Shop­ping surge lifts prof­its, mo­bile, on­line sales of Macy’s


With shop­pers in a mood to spend, par­tic­u­larly on cloth­ing, Macy’s sur­passed profit and rev­enue ex­pec­ta­tions for the first quar­ter and raised its out­look.

The com­pany re­ported its sec­ond straight quar­ter of higher sales at ex­ist­ing stores after a three-year funk. Its shares surged nearly nine per cent Wed­nes­day, and the stocks of other depart­ment store chains rose as well. The rosy per­for­mance bodes well for J.C. Pen­ney and Nord­strom, both set to re­port their quar­terly re­sults on Thurs­day. All are work­ing to ap­peal to shop­pers who are spend­ing more on­line rather than at depart­ment stores.

Macy’s has been ex­pand­ing its store la­bel brands, adding more of the off-price Back­stage stores, and up­grad­ing its check­out tech­nol­ogy to make it faster and eas­ier for shop­pers. It’s also test­ing more cu­rated mer­chan­dise dis­plays and lo­cal­ized mar­ket­ing. It also re­cently bought the con­cept store called Story, which ro­tates themes and what it sells ev­ery few months, and brought Story’s founder Rachel Shecht­man aboard to cre­ate better shop­ping ex­pe­ri­ences at Macy’s.

Chair­man and CEO Jeff Gen­nette said the com­pany saw strength across its Bloom­ing­dale’s, Blue­mer­cury and Macy’s brands. He said re­sults are im­prov­ing at its stores, cou­pled with ro­bust on­line and mo­bile growth. Macy’s also said busi­ness got a lift from an in­crease in spend­ing from in­ter­na­tional tourists, the first time since 2014.

“While we have more work to do, the con­tin­u­ing im­prove­ment in our stores is en­cour­ag­ing,” Gen­nette said in a state­ment.

Macy’s re­sults fol­low gov­ern­ment data re­leased Tues­day show­ing that U.S. re­tail sales rose a solid 0.3 per cent in April, a sign that shop­pers may be re­bound­ing from weak spend­ing ear­lier this year. The spend­ing gains were spread across most re­tail cat­e­gories, es­pe­cially big in­creases at fur­ni­ture and cloth­ing stores.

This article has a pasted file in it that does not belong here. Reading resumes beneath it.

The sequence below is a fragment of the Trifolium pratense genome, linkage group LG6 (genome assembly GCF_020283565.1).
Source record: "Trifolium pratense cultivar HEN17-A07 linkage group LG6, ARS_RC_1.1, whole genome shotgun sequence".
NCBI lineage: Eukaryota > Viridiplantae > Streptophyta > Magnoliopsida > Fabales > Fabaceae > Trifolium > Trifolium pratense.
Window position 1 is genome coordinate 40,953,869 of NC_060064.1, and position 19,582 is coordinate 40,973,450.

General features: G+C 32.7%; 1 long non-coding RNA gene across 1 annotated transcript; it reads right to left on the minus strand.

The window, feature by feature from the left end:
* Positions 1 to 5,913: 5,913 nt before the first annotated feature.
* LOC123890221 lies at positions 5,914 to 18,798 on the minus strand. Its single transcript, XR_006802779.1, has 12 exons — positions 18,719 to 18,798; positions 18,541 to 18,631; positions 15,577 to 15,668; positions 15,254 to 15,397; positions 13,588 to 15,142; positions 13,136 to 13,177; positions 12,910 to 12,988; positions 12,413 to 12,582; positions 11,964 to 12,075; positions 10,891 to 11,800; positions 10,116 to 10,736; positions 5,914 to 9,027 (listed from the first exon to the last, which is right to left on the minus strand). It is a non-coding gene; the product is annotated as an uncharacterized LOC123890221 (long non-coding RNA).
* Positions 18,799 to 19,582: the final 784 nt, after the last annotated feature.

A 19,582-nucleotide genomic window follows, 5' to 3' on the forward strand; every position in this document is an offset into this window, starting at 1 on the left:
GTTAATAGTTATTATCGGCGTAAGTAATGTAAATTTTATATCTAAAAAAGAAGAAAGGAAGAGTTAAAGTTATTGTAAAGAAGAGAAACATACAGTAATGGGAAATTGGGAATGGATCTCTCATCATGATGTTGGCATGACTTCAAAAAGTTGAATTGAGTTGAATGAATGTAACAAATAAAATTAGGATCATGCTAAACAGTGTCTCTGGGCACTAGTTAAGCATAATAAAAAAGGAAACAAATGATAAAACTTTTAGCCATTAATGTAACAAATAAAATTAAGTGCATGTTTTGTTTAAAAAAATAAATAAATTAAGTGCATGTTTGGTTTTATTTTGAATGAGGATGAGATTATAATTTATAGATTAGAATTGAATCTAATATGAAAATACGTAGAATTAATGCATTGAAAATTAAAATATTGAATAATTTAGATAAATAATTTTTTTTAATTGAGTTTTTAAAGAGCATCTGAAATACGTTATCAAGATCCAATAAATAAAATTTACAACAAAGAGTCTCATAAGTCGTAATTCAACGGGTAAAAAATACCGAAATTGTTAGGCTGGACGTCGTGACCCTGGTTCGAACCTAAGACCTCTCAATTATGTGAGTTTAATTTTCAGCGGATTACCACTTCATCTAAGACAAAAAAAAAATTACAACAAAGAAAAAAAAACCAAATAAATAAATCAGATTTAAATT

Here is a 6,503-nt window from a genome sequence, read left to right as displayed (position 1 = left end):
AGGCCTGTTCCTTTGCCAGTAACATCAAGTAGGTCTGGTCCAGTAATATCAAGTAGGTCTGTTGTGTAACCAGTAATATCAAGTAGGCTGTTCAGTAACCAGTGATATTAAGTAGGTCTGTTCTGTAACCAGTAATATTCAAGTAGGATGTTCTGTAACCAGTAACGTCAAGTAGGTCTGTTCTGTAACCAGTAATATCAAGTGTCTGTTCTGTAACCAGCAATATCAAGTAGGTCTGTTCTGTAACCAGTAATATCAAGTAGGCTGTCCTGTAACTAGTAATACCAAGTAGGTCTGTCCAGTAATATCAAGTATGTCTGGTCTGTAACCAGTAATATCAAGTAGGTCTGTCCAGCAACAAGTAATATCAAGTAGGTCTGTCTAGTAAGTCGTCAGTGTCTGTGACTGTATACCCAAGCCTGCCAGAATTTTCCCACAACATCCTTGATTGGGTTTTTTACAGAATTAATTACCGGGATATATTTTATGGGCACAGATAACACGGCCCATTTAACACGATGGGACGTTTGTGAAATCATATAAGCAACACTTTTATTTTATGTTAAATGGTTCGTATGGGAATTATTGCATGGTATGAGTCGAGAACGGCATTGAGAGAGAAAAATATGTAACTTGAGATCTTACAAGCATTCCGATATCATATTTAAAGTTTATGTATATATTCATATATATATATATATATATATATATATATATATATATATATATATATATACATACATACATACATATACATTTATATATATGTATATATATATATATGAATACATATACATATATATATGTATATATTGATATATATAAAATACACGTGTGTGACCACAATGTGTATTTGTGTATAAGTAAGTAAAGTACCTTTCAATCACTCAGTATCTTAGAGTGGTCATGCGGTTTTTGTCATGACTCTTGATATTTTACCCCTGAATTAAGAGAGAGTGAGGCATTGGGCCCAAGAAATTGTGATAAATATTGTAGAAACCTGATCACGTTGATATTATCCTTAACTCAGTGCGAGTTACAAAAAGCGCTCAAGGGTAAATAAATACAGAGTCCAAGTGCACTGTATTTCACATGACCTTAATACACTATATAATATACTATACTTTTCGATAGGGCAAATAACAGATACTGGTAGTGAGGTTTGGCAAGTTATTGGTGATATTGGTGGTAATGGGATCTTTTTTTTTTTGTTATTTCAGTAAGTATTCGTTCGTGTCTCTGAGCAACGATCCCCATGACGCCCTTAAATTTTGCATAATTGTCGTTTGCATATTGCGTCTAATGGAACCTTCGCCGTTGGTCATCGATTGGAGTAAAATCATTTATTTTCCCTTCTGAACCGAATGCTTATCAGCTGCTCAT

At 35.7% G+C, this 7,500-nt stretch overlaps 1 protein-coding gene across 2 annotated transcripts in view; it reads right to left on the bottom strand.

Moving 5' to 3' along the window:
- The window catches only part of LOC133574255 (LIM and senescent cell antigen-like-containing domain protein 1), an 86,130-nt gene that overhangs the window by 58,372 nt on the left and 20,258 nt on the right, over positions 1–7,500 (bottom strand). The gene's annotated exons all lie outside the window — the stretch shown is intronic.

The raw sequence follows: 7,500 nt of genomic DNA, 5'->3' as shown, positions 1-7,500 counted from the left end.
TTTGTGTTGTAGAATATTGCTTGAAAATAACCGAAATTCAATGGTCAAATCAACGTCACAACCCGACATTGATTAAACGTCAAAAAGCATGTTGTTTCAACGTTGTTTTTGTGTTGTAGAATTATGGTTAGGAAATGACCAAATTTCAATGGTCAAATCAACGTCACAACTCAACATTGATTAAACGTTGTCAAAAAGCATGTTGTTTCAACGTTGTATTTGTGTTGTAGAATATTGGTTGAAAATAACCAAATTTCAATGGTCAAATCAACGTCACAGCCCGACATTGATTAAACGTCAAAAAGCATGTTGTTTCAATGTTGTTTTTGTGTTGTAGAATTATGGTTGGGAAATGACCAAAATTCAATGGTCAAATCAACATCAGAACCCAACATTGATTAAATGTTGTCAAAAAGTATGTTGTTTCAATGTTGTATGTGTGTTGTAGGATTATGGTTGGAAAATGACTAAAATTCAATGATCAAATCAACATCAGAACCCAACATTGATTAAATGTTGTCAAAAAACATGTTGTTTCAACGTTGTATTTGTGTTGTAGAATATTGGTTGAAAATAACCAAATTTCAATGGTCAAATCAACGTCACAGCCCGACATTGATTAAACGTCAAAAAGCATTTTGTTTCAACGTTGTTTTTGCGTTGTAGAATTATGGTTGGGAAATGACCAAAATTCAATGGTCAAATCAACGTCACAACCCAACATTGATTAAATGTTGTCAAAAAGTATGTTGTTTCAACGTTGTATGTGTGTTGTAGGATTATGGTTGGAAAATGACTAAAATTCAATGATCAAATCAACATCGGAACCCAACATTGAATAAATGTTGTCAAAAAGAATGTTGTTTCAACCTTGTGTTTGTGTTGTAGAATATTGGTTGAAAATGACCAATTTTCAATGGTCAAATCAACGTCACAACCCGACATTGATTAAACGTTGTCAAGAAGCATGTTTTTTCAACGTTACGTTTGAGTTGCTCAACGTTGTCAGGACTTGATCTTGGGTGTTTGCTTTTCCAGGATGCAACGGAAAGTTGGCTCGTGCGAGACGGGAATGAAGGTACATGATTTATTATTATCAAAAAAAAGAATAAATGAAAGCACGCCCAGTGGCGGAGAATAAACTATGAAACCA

Tax cuts have also left most U.S. house­holds with more money to spend, though higher ga­so­line prices have been cut­ting into that.

Neil Saunders, manag­ing di­rec­tor of Global-Data Re­tail, de­scribed Macy’s re­sults as “solid progress” but cau­tioned that much of the mo­men­tum is fu­elled by the favourable eco­nomic back­drop. He also noted that the shift of the big Friends and Fam­ily pro­mo­tion to the first quar­ter helped re­sults.

“Macy’s still has many fun­da­men­tal is­sues that it needs to work through,” he wrote, not­ing a still-unattrac­tive store ex­pe­ri­ence, cus­tomer traf­fic de­clines in many lo­ca­tions and tough com­pe­ti­tion.

For the pe­riod ended May 5, Macy’s Inc. earned US$139 mil­lion, or 45 cents per share. A year ear­lier, it earned US$78 mil­lion, or 26 cents per share. Strip­ping out im­pair­ment charges and other costs, earn­ings were 48 cents per share.

An­a­lysts polled by Zacks In­vest­ment Re­search were call­ing for earn­ings of 36 cents per share.

Rev­enue rose to US$5.54 bil­lion from US$5.35 bil­lion, also beat­ing Wall Street’s view. Sales at com­pany-owned stores open at least a year in­creased 3.9 per cent. At owned and li­censed lo­ca­tions, they climbed 4.2 per cent.

Macy’s now fore­sees a fis­cal 2018 ad­justed profit of US$3.75 to US$3.95 per share. The chain’s prior out­look was for an ad­justed profit be­tween US$3.55 and US$3.75 per share.


Macy’s posted its sec­ond straight quar­ter of higher sales at ex­ist­ing stores after a three-year funk. Big spend­ing gains at fur­ni­ture and cloth­ing stores helped boost U.S. re­tail sales.

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